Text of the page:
Why am I writing about polar bears ? I reposted an article that I wrote for the Gaian Times on-line magazine a year ago. The article outlined a conversation that I had with a fellow passenger on a bus about climate change. So I looked up some information on the scientific view on how quickly this is progressing. Extremely fast. Faster than previously thought is the answer. Then I got to thinking about polar bears. I remember writing a small piece on them when I was at Junior School. I guess we had to choose an animal or subject to research and I chose the polar bear.
I have lost my original piece but I recall being amazed to find out that polar bear fur is yellow and I was fascinated how they lived in such a cold icy place.
Then of course, during my younger years, I used to watch the Fox’s Glacier Mints advertisements. Peppy was the polar bear who was the mascot and icon for the sweets. He was put on the sweet packaging in 1922. I did not know and was quite horrified to discover today that Fox’s actually commisioned a taxidermist to shoot a real polar bear and stuff it and that this animal was displayed at public events like football matches and carnivals to advertise the mints. It is said that Fox’s Confectionary gradually introduced up to 4 more animals to the display. That was before my time so I did not see these exhibitions thankfully.
Once televison advertising was born in the 1960s Rowntrees took over the company and sensibly realised that this exhibition was politically incorrect and the public exhibition was halted. They just went with the TV commercials and the cartoon bear on top of a sweet because the product was clear, cool and minty.
But the original Peppy, who we are told was 4 ft 11″ tall and 6 ft 7″ long, was donated to the New Walk Museum in Leicester, the home of Fox’s Confectionery. The brand manager allegedly reported that they found it in the rear of their building and did not put it in reception because it might alarm the customers as it was gory! The museum took 6 years to restore it (the fitting restoration would have been to bring it back to life) and then put it on display at an exhibtion from 24th January to 5th April 2009. (see Wikipedia)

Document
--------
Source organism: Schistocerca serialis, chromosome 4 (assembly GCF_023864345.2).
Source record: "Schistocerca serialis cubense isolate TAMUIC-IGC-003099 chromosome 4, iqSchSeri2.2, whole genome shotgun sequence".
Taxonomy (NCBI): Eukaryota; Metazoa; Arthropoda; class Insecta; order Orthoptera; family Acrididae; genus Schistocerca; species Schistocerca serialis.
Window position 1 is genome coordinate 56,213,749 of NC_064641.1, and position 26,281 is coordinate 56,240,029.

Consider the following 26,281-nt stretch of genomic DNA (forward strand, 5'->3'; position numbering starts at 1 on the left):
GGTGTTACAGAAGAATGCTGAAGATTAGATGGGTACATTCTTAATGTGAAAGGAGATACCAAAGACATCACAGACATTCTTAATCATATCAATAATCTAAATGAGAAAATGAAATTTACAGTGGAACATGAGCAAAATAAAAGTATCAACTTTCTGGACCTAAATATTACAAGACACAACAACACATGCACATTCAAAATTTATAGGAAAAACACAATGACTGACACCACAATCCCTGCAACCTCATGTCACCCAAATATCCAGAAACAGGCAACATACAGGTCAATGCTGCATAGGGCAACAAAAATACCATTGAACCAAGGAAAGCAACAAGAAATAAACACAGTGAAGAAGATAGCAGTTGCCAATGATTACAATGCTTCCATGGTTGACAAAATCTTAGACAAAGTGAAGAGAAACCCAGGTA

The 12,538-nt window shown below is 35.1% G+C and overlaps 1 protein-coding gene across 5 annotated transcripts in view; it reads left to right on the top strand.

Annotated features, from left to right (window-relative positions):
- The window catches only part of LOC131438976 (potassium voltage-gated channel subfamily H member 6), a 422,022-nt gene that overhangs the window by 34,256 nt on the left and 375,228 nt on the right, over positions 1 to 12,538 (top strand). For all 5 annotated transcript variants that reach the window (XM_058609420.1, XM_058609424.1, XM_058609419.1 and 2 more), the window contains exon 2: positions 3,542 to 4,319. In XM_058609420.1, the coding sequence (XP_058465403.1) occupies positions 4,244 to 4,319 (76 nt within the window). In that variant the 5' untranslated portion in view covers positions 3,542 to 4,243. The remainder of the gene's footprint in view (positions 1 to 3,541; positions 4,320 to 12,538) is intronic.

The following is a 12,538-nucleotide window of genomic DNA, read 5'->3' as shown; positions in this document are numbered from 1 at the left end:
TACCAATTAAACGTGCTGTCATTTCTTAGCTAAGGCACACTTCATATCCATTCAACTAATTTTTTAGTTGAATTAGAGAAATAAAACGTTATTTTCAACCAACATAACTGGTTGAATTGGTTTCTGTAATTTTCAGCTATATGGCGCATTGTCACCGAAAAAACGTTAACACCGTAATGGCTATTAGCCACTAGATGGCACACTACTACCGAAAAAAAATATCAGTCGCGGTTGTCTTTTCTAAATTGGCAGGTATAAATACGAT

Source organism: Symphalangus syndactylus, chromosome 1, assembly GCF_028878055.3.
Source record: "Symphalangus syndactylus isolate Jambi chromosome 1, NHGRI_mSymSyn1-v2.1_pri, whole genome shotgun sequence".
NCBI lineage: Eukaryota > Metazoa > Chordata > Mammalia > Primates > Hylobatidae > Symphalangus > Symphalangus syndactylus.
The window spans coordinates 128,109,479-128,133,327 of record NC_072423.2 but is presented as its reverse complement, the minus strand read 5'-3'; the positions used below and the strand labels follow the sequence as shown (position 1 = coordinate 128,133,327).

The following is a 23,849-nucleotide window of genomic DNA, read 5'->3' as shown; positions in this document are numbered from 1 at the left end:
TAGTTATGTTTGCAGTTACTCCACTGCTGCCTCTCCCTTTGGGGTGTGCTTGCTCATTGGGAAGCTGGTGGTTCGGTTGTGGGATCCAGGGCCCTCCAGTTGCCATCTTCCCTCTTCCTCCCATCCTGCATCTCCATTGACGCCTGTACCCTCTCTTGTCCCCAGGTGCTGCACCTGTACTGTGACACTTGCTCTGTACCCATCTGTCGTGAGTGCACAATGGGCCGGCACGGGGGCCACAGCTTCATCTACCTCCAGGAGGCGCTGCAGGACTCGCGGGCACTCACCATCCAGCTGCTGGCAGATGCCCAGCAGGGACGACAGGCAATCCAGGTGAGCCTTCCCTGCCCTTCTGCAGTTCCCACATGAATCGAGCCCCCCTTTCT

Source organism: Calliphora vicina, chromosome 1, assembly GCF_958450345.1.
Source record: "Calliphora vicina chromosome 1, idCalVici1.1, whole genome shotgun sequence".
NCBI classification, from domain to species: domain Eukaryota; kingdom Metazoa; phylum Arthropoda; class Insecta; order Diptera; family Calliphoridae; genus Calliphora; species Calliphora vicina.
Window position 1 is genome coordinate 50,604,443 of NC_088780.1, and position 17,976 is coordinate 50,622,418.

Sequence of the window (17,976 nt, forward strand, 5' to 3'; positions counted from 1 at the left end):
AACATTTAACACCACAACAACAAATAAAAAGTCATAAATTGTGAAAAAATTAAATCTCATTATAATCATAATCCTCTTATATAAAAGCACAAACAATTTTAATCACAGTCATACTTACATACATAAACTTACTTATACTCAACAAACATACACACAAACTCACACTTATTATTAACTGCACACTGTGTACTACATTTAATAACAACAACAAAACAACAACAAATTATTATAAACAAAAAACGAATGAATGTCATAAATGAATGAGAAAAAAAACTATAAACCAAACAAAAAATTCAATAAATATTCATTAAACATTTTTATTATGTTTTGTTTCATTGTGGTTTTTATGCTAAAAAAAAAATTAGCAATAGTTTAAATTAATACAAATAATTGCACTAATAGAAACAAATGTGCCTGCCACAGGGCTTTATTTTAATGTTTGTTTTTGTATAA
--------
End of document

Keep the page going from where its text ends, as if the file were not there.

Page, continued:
In 2007, Fox’s Glacier Mints brought back the polar bear cartoon characters in a TV campaign voiced by theatre star Simon Callow. Peppy (along with a fox character) was modernised and carried a mobile phone and MP3.
The Mail On-Line on 14th June 2012 printed a photo of a polar bear perched on a piece of ice that mirrored the Fox’s Peppy poses. They used this picture to show the plight of the polar bear. The World Wildlife Fund is compiling an Earth Book and has been urging people to upload photos and tales of animals, rivers and forests that they want to see protected and preserved for future generations. The other pictures featured are so poignant and the sight of them should send chills down the spine of all except the most coldhearted of us.
So what is the future for polar bears now that the ice is melting at a faster rate than predicted? It is not a gradual change. To adapt as a species, surely, the environment needs to change very gradually.
I found an excellent but very worrying feature called “Polar Bears and Climate Change” by Andrew E. Derocher written in May 2008. You can google it. http://www.actionbioscience.org/environment/derocher.html
I will just outline his arguments briefly: